India's prime minister praises 'beauty of democracy' in speech to U.S. Congress

Prime Minister Narendra Modi of India gestures after addressing a joint session of Congress as Speaker of the House Kevin McCarthy and Vice President Kamala Harris applaud at the U.S. Capitol on Thursday. Photo by Jemal Countess/UPI
1 of 6 | Prime Minister Narendra Modi of India gestures after addressing a joint session of Congress as Speaker of the House Kevin McCarthy and Vice President Kamala Harris applaud at the U.S. Capitol on Thursday. Photo by Jemal Countess/UPI | License Photo

June 22 (UPI) -- India's Prime Minister Narendra Modi called for a "new world order based on international law" while touting his country's strengthening partnership with the United States in a speech to Congress on Thursday.

In his speech, Modi touted India's defense ties with the United States, called for an end to Russia's war in Ukraine, and urged U.S. lawmakers to embrace bipartisanship among their own ranks.


He also praised diversity and the power of women in his hour-long remarks.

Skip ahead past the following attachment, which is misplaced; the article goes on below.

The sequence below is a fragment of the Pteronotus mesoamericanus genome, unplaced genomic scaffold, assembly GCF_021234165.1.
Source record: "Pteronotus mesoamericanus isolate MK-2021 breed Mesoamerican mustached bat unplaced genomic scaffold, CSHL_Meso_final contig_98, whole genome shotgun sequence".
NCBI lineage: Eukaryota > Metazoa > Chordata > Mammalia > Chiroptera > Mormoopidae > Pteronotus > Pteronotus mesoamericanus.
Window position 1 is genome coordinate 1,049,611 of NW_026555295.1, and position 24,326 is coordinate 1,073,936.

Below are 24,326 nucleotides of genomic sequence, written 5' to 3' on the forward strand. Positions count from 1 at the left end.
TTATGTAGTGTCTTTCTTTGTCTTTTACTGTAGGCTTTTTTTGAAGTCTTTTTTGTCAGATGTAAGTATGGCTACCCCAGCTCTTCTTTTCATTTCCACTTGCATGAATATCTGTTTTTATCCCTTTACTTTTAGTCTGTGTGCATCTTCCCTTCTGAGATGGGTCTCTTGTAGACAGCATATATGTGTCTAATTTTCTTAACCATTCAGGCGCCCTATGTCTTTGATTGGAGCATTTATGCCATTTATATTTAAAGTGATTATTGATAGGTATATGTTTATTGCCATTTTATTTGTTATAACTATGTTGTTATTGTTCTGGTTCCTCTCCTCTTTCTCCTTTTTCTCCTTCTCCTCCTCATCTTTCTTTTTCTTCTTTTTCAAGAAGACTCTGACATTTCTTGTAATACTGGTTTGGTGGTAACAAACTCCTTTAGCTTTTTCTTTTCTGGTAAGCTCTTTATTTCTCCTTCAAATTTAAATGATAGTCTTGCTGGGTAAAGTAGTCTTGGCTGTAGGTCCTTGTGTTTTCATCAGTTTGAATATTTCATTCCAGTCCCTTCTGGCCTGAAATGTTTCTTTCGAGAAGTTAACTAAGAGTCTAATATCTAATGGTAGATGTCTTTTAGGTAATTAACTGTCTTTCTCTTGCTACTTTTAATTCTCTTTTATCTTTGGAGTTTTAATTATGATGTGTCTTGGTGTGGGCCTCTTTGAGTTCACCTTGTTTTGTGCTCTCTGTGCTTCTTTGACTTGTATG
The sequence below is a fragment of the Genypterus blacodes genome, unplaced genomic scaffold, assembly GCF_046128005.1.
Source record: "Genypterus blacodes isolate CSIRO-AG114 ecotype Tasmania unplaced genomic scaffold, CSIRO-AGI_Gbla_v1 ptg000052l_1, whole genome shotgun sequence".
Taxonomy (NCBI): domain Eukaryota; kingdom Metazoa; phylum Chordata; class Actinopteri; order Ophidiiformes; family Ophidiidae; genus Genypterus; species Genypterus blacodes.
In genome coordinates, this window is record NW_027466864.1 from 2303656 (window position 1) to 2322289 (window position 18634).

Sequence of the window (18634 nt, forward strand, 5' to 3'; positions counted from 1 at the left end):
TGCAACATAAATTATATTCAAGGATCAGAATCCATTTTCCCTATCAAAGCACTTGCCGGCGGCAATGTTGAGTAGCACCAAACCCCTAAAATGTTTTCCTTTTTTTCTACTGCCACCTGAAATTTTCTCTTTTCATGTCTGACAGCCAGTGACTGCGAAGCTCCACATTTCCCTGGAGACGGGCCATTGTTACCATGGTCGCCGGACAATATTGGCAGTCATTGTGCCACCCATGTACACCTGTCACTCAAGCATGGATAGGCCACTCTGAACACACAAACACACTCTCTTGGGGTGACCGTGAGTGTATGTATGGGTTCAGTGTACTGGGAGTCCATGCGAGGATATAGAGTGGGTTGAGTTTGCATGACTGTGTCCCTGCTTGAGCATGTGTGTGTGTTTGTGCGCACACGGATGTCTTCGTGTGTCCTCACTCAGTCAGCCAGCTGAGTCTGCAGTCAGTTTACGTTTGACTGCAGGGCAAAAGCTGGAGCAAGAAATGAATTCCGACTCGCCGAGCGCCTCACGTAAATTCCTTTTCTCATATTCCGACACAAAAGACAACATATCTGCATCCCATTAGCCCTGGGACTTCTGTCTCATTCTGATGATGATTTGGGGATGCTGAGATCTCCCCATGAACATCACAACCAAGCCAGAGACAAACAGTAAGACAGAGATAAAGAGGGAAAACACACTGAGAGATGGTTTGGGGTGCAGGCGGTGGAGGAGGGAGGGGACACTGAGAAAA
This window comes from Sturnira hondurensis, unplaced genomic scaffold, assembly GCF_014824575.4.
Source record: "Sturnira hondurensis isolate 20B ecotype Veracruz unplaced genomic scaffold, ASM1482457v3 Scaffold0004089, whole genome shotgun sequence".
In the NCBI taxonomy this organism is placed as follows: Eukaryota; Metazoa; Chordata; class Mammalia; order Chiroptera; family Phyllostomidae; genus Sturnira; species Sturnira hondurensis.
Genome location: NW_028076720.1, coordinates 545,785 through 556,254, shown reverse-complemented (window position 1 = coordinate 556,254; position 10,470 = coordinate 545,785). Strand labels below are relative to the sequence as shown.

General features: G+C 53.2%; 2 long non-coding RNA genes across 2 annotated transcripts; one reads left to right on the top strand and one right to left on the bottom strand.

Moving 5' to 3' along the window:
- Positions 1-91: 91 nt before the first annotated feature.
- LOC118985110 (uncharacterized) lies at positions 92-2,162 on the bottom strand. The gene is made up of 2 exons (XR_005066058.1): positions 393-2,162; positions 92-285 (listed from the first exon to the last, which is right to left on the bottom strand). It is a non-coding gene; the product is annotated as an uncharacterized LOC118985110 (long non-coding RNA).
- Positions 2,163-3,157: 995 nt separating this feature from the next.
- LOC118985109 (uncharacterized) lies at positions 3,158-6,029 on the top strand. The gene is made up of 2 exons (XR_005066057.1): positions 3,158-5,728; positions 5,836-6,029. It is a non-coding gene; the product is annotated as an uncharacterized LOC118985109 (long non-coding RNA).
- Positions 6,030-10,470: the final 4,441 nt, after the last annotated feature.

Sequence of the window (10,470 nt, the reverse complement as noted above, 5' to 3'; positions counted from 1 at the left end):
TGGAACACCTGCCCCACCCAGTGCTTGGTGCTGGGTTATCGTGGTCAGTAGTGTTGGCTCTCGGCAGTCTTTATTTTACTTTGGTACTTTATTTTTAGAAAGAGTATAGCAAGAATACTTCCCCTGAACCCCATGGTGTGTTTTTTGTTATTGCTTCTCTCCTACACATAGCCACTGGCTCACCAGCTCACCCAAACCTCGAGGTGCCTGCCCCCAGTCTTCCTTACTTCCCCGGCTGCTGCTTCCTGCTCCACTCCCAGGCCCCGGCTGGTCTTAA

"The beauty of democracy is the constant connection with the people to listen to them ... And I know this takes a lot of time, energy, effort and travel. I also know how busy you've been this last month, being a city of vibrant democracy," Modi said early in his speech in Washington, D.C.

Later in his speech, Modi noted that India is home to more than 2,500 political parties with 22 official languages and thousands of spoken dialects.


"Yet we speak in one voice," Modi said of his country. "We are home to all faiths in the world and we celebrate all of them. In India, diversity is a natural way of life."

Modi entered the chamber with cheers of his name by members of Congress and was flanked by Vice President Kamala Harris and House Speaker Kevin McCarthy.

"I can admit one thing, Mr. Speaker, you have a tough job. I can relate to the battles of policy. I can understand the debate of ideas and ideology. But I'm delighted to see you come together to celebrate the bond between the world's two great democracies, India and the United States," Modi said.

"I am happy to help out. I am happy to help out whenever you need it with a strong bipartisan consensus. There will be and there must be a contest of ideas at home but we must also come together as one when we speak for our nation. And you have shown that you can do it. Congratulations."

Modi, who leads the world's largest democracy and most populous country in the world, struck a chord as he noted that "democracy is one of our sacred and shared values."


India is home to some 1.4 billion people, about a sixth of the world's population.

"The foundation of America was inspired by the building of a nation of equal people. Throughout your history, you embraced people from around the world and you have made them equal partners in the American dream," Modi said.